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MS Project - Displaying Summary Tasks as Normal Tasks RRS feed

  • Question

  • Some of my tasks have additional steps within them that I need to show in MS Project.  I do not need to track durations/dates/completion% for these individual steps.

    E.g. Task A involves completing Steps 1-5. Steps 1-5 are basically a "reminder of things you need to do list" and don't need to be tracked or scheduled at all.

    The obvious way to do this would be to make Task A a summary task, and set Steps 1-5 to "manually scheduled" and potentially 0 duration as well.

    However, with this solution, Task A now shows up as a summary task on the Gantt chart, and, most importantly, it will not show as critical/non-critical. 

    Is there any way to display Task A on the Gantt chart as if it is a normal task, not a summary task? The most important thing is being able to see immediately from the Gantt chart whether it is critical or not.

    I am aware that bar styles can be changed for all summary tasks so they look like normal tasks, however, I don't think allows the logic to determine criticality. Additionally, I have some genuine summary tasks in my project that I would like to remain on the Gantt chart.

    The only solution I currently have is to, without making Task A a summary task, simply list the Steps 1-5 as below Task A, set them to 0 duration, "manually scheduled", and maybe including some manual indentation, or font size change.

    Any advice appreciated!





    • Edited by EdLambourn Wednesday, November 16, 2016 3:40 PM
    Wednesday, November 16, 2016 3:35 PM

All replies

  • Ed,

    Let me introduce to the Notes field. If you don't consider the "steps" as actual tasks then they don't belong on the plan itself but they are relevant information you want to annotate, so, put them in the Notes field for those special tasks. You could also use any of the 30 Text fields but only the Notes field can hold text in formatted fashion (i.e. tabs, bullets, etc.)

    Hope this helps.

    John

    • Marked as answer by EdLambourn Wednesday, November 16, 2016 4:11 PM
    • Unmarked as answer by EdLambourn Wednesday, November 16, 2016 4:14 PM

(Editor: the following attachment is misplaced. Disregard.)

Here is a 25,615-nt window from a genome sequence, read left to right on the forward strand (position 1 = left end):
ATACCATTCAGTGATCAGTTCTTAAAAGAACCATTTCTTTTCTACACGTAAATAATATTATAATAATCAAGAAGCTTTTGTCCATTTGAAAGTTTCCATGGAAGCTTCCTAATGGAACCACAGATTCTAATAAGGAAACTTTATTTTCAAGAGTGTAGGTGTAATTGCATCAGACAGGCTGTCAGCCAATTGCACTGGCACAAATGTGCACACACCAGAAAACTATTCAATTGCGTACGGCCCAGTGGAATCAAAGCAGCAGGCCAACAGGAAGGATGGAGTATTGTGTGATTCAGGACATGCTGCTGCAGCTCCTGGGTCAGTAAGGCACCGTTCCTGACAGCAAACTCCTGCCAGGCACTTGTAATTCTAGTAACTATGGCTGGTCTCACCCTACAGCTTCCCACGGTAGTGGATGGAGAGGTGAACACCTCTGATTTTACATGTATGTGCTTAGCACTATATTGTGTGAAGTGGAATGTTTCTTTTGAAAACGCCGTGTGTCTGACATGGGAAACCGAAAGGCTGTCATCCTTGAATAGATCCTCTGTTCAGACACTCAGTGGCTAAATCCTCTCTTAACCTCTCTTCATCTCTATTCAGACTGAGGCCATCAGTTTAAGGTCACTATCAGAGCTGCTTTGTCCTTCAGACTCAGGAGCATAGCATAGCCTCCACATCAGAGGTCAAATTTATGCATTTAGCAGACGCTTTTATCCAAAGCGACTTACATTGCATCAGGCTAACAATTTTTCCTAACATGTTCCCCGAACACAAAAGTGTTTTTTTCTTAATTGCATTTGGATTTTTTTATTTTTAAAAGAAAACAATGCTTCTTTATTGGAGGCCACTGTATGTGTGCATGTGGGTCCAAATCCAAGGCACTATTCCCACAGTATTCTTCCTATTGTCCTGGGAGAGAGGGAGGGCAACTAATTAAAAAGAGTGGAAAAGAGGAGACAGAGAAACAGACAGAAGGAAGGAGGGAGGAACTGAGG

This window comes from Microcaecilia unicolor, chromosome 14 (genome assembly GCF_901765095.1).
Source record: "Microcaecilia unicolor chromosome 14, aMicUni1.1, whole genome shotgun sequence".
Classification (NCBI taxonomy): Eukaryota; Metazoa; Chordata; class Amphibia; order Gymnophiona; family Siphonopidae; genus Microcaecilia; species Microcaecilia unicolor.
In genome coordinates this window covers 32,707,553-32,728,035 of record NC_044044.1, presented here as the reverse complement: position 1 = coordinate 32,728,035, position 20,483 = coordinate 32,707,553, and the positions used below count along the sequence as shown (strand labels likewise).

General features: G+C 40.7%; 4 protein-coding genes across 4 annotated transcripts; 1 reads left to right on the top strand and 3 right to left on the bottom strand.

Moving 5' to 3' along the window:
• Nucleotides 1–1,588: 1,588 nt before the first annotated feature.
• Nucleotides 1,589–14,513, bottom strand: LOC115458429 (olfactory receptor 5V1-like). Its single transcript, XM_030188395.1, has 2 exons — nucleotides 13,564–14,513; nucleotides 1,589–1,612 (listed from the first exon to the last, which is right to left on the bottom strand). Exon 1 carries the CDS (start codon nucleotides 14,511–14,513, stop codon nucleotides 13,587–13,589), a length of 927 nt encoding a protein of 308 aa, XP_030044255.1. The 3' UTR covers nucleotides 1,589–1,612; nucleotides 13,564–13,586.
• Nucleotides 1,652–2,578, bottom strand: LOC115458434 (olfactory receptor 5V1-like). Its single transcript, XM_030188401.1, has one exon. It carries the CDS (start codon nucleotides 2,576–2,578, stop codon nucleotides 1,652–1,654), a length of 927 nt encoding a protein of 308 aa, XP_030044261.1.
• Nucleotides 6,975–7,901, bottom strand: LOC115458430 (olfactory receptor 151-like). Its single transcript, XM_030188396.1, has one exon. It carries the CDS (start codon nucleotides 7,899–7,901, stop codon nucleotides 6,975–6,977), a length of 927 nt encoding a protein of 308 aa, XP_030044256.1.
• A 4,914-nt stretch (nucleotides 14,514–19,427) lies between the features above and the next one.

Wednesday, November 16, 2016 3:59 PM
  • Hi Ed,

    you can do what you want...  Whether you use this method or john's is of course up to you.

    1. Criticality is a function of the total slack.  In this case I would link the summary task to ensure that it is part of the critical path.

    2. You can hide the bars for the sub tasks.

    3.  Using a flag, you can identify which summary tasks should be displayed as normal tasks.  

    The following images should help...


    Ben Howard [MVP] | web | blog | book | P2O

    Wednesday, November 16, 2016 6:12 PM
    Moderator
  • The usual rule of thumb is that summary tasks should not be linked as predecessors or successors, and I am usually pretty adamant about it.

    The reason for the rule is:

    1. summary tasks are not really tasks at all but just a way of organising tasks into "chunks".

    2. the critical path should go through tasks, and linking summaries distorts the critical path.

    However, for the particular case you describe, I can agree with Ben's approach which is pretty darn clever.
    This makes the little sub-tasks not really tasks at all, and their bars have been disappeared so it doesn't matter whether they have dates or where they are located, timewise. If you format for white text in the duration and date fields that text will disappear too and all you will be left with is their names. It is a  bit high maintenance, though, because you need the flag and the bar style format, and the text format.

    Even when not linked into the network, summaries have slack, and may also have zero slack if their tasks are critical.

    Thursday, November 17, 2016 2:48 AM